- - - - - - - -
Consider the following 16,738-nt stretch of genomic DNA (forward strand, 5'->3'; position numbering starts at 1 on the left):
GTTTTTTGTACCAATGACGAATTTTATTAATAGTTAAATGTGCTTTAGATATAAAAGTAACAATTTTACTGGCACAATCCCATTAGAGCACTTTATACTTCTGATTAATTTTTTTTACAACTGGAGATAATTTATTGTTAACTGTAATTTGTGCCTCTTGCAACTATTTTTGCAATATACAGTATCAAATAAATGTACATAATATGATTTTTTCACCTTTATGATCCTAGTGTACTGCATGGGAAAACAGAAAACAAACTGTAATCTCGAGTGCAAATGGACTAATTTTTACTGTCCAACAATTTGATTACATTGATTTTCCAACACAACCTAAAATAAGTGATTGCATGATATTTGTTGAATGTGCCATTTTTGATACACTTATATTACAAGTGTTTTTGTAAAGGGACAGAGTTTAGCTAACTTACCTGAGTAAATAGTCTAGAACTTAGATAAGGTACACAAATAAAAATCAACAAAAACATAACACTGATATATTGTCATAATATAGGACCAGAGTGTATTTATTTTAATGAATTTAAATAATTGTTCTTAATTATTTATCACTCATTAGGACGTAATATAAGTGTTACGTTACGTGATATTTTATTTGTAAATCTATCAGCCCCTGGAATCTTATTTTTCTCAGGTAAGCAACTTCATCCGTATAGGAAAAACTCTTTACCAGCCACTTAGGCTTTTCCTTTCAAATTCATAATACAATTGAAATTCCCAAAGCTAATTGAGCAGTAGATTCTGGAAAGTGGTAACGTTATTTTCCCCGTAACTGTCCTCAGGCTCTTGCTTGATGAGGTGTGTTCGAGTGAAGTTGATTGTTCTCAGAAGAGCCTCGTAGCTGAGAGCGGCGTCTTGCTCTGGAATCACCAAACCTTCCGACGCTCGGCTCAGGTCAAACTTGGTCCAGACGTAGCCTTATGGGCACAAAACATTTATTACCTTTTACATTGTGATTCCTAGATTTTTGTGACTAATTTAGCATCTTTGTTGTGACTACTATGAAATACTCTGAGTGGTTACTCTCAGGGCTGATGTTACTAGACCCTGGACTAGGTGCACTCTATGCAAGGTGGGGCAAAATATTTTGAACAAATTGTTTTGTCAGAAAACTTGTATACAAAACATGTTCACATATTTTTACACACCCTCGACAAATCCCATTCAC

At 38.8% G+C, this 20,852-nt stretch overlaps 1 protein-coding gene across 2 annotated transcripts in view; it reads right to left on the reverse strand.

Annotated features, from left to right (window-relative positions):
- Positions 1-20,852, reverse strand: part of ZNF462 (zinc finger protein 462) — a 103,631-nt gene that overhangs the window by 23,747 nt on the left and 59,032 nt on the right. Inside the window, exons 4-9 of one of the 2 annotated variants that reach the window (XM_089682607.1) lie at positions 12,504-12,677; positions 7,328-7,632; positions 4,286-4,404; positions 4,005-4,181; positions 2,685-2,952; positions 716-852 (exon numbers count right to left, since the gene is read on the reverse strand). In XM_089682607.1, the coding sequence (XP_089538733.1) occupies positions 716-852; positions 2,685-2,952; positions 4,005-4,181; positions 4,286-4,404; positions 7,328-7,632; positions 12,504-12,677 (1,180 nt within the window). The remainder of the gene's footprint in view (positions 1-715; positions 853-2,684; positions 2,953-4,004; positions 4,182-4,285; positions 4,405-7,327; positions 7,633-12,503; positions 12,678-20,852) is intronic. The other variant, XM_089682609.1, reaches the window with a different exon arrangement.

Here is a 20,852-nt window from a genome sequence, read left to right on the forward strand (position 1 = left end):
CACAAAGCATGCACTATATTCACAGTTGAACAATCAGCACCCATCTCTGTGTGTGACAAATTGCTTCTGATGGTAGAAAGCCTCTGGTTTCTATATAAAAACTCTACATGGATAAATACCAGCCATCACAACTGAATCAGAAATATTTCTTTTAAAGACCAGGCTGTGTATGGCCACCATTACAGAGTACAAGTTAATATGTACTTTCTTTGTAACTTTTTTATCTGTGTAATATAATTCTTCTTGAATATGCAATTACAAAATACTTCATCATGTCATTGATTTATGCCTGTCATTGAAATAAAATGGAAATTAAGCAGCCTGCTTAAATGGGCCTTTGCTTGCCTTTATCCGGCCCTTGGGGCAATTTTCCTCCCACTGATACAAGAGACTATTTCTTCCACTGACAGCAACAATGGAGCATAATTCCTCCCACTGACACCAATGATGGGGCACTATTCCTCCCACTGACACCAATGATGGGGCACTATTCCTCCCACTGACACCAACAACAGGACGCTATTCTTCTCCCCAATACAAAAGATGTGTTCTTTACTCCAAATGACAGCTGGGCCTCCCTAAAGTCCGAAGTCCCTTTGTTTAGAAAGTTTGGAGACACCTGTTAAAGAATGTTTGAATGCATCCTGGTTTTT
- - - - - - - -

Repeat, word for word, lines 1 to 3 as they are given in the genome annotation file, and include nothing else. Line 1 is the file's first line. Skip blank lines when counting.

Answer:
Consider the following 16,738-nt stretch of genomic DNA (forward strand, 5'->3'; position numbering starts at 1 on the left):
GTTTTTTGTACCAATGACGAATTTTATTAATAGTTAAATGTGCTTTAGATATAAAAGTAACAATTTTACTGGCACAATCCCATTAGAGCACTTTATACTTCTGATTAATTTTTTTTACAACTGGAGATAATTTATTGTTAACTGTAATTTGTGCCTCTTGCAACTATTTTTGCAATATACAGTATCAAATAAATGTACATAATATGATTTTTTCACCTTTATGATCCTAGTGTACTGCATGGGAAAACAGAAAACAAACTGTAATCTCGAGTGCAAATGGACTAATTTTTACTGTCCAACAATTTGATTACATTGATTTTCCAACACAACCTAAAATAAGTGATTGCATGATATTTGTTGAATGTGCCATTTTTGATACACTTATATTACAAGTGTTTTTGTAAAGGGACAGAGTTTAGCTAACTTACCTGAGTAAATAGTCTAGAACTTAGATAAGGTACACAAATAAAAATCAACAAAAACATAACACTGATATATTGTCATAATATAGGACCAGAGTGTATTTATTTTAATGAATTTAAATAATTGTTCTTAATTATTTATCACTCATTAGGACGTAATATAAGTGTTACGTTACGTGATATTTTATTTGTAAATCTATCAGCCCCTGGAATCTTATTTTTCTCAGGTAAGCAACTTCATCCGTATAGGAAAAACTCTTTACCAGCCACTTAGGCTTTTCCTTTCAAATTCATAATACAATTGAAATTCCCAAAGCTAATTGAGCAGTAGATTCTGGAAAGTGGTAACGTTATTTTCCCCGTAACTGTCCTCAGGCTCTTGCTTGATGAGGTGTGTTCGAGTGAAGTTGATTGTTCTCAGAAGAGCCTCGTAGCTGAGAGCGGCGTCTTGCTCTGGAATCACCAAACCTTCCGACGCTCGGCTCAGGTCAAACTTGGTCCAGACGTAGCCTTATGGGCACAAAACATTTATTACCTTTTACATTGTGATTCCTAGATTTTTGTGACTAATTTAGCATCTTTGTTGTGACTACTATGAAATACTCTGAGTGGTTACTCTCAGGGCTGATGTTACTAGACCCTGGACTAGGTGCACTCTATGCAAGGTGGGGCAAAATATTTTGAACAAATTGTTTTGTCAGAAAACTTGTATACAAAACATGTTCACATATTTTTACACACCCTCGACAAATCCCATTCAC

At 38.8% G+C, this 20,852-nt stretch overlaps 1 protein-coding gene across 2 annotated transcripts in view; it reads right to left on the reverse strand.